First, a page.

Ivanka Trump’s new book is a vacuous exercise in branding
Globe and Mail columnist Tabatha Southey.
Move over, Trump Natural Spring Water. When it comes to flavourless, odourless, tasteless and utterly transparent products you really don’t want to get on your e-reader, the arrival this past week of Ivanka Trump’s Women Who Work means you have been replaced.
As with the bottled water, Women Who Work is, essentially, a repackaging and branding exercise. There’s water, water everywhere and there are inspirational quotes and anecdotes everywhere, and now the Trump name has been applied to both of these resources.
Watch your back, Donald: It’s one thing to slap your name on condominiums, casinos and boxed frozen steaks in an attempt to add a veneer of luxury to them. It takes a whole other level of Trumpian gumption to do the same with the Dalai Lama and Jane Goodall.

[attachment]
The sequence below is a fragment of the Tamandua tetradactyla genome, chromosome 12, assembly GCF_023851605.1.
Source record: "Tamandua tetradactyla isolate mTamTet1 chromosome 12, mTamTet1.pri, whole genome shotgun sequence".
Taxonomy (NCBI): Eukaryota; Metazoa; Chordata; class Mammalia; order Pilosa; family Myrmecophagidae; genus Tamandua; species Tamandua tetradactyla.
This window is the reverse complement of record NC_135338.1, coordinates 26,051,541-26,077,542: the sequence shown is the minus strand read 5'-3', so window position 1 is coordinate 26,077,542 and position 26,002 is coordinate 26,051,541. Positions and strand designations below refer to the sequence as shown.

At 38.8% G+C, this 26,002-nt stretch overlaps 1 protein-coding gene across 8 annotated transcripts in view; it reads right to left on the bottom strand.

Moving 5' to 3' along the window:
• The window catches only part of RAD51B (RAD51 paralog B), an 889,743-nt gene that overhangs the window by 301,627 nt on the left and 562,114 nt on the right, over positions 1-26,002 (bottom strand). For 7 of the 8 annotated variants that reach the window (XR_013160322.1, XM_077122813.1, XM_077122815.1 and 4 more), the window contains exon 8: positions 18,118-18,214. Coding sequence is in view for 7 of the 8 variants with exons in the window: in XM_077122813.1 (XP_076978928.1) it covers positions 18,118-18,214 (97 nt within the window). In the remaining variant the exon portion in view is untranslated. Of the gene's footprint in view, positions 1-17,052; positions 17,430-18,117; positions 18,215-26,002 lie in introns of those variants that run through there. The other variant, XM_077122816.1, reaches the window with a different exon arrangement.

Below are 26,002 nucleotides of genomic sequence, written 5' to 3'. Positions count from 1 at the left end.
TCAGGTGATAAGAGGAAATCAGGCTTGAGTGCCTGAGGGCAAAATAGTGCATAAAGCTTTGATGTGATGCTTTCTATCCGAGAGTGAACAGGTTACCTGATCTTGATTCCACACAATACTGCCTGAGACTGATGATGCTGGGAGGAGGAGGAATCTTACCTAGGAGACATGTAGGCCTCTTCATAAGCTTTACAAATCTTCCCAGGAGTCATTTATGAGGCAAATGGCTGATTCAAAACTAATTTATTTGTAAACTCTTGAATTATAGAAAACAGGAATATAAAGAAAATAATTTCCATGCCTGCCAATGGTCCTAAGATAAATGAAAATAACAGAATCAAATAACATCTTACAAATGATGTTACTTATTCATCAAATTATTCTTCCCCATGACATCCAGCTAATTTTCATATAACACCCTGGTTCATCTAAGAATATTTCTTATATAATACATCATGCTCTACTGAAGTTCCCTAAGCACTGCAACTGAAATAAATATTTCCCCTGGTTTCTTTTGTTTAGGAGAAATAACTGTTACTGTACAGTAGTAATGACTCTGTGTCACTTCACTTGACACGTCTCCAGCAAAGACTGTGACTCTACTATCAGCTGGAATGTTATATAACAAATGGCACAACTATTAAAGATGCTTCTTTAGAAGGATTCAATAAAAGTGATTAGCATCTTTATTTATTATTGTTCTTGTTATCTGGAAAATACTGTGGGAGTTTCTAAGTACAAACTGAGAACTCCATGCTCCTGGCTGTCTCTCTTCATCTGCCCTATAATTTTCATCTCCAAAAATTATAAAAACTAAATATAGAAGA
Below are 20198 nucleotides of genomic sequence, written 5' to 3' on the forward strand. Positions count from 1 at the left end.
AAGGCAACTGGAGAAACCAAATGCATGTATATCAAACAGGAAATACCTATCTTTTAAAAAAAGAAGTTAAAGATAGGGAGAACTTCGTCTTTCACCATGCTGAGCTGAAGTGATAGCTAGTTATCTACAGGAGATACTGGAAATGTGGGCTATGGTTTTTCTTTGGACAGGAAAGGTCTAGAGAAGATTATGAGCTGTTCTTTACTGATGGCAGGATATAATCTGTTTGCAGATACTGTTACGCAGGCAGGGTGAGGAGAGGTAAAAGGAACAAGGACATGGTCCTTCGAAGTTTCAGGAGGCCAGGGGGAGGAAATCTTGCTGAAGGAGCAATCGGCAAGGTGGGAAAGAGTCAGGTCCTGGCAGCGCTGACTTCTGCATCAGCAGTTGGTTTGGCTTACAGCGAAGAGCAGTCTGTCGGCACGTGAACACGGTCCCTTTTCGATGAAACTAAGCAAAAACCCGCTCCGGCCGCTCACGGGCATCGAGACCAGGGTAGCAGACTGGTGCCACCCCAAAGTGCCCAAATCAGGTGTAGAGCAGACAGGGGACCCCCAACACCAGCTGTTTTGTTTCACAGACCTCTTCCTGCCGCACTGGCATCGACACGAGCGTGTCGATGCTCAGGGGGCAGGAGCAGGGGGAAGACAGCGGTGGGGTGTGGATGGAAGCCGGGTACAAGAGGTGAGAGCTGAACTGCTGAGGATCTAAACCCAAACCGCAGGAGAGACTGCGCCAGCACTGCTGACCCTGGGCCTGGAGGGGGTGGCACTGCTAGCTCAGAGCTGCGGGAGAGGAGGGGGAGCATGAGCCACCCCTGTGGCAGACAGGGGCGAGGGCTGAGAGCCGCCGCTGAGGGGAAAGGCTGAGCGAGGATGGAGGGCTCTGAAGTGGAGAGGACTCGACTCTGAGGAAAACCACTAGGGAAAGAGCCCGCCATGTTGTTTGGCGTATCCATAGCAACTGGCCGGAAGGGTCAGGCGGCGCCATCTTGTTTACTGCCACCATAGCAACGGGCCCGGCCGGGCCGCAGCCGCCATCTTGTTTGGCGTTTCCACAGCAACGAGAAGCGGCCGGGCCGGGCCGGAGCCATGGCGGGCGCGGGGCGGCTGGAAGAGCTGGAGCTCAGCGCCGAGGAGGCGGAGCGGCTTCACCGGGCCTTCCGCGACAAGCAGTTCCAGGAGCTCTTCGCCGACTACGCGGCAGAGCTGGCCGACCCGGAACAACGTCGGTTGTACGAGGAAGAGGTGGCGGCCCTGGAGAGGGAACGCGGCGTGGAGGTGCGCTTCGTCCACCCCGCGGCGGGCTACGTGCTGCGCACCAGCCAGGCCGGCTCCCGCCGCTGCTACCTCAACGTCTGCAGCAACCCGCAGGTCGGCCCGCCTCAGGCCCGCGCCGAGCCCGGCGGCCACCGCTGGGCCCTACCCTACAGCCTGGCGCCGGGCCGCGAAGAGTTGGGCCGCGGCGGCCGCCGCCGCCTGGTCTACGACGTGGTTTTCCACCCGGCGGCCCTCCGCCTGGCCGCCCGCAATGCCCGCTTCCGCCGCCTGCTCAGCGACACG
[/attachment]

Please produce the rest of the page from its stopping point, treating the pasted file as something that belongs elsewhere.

Women Who Work is nothing if not a collection of quotes and, on reflection, it really is a toss-up between the two. It is a book in which quotes generally introduce other, lengthier quotes – excerpts of already successful works of advice being the stuff of which the book’s chapters, sections and subsections (all of which are graced with names such as “Elevate Your Meetings” and “Hiring to Fortify Your World Class Team”) are largely made.
This cavalcade of “curated,” as Ms. Trump calls them, co-options and recountings are mostly concluded by yet another quote in order to create a sort of quote sandwich, if sandwiches were just loaves of sliced white bread turned the long way.
Strange bedfellows emerge from this citation soirée. “Freeing yourself was one thing; claiming ownership of that freed self was another,” Toni Morrison wrote in Beloved on the subject of grappling with the enduring trauma wrought by slavery.